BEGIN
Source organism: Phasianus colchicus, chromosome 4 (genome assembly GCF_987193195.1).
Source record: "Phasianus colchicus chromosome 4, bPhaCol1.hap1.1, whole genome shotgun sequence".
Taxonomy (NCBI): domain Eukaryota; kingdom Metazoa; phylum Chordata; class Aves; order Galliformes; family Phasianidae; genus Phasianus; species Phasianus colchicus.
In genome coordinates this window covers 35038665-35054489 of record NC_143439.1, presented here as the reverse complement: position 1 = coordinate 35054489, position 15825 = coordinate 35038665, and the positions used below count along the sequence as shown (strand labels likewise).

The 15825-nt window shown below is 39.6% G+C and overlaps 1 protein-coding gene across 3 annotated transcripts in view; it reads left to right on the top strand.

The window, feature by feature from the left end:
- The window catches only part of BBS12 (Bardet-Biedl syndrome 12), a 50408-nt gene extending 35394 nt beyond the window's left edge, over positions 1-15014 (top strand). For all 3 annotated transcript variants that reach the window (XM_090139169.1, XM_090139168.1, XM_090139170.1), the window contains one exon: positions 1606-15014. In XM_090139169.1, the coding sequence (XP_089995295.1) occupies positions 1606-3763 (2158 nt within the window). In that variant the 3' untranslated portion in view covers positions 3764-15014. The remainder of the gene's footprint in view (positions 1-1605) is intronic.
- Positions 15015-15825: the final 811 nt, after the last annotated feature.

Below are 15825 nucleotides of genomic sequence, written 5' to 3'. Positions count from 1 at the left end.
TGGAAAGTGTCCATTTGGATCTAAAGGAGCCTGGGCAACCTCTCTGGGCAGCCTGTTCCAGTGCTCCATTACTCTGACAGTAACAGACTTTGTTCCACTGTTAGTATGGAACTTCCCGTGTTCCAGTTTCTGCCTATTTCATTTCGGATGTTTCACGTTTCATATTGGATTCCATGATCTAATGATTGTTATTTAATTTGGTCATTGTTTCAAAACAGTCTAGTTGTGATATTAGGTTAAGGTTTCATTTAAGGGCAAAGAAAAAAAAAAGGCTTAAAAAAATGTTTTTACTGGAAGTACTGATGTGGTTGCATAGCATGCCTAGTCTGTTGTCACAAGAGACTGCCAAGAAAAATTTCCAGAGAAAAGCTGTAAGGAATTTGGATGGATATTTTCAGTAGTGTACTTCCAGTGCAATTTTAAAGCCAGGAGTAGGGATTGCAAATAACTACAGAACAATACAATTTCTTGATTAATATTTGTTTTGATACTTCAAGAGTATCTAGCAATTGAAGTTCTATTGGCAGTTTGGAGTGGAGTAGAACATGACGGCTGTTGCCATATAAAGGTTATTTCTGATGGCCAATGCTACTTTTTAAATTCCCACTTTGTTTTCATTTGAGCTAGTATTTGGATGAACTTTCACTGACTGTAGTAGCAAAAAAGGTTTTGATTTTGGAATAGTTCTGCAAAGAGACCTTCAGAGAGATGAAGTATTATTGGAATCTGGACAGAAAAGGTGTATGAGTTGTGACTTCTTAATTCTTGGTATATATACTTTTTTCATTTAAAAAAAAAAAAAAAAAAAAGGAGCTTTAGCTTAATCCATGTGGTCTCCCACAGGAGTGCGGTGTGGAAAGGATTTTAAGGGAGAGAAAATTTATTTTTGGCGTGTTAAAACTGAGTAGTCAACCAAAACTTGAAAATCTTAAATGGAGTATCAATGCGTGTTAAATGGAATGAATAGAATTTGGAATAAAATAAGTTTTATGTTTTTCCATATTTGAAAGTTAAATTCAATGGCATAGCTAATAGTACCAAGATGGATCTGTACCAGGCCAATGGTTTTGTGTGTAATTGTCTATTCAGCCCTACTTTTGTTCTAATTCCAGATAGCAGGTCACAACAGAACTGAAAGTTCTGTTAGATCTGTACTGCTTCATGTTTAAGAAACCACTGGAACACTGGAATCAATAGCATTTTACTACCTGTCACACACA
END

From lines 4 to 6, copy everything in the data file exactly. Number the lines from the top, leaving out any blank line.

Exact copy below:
In genome coordinates this window covers 35038665-35054489 of record NC_143439.1, presented here as the reverse complement: position 1 = coordinate 35054489, position 15825 = coordinate 35038665, and the positions used below count along the sequence as shown (strand labels likewise).

The 15825-nt window shown below is 39.6% G+C and overlaps 1 protein-coding gene across 3 annotated transcripts in view; it reads left to right on the top strand.

The window, feature by feature from the left end: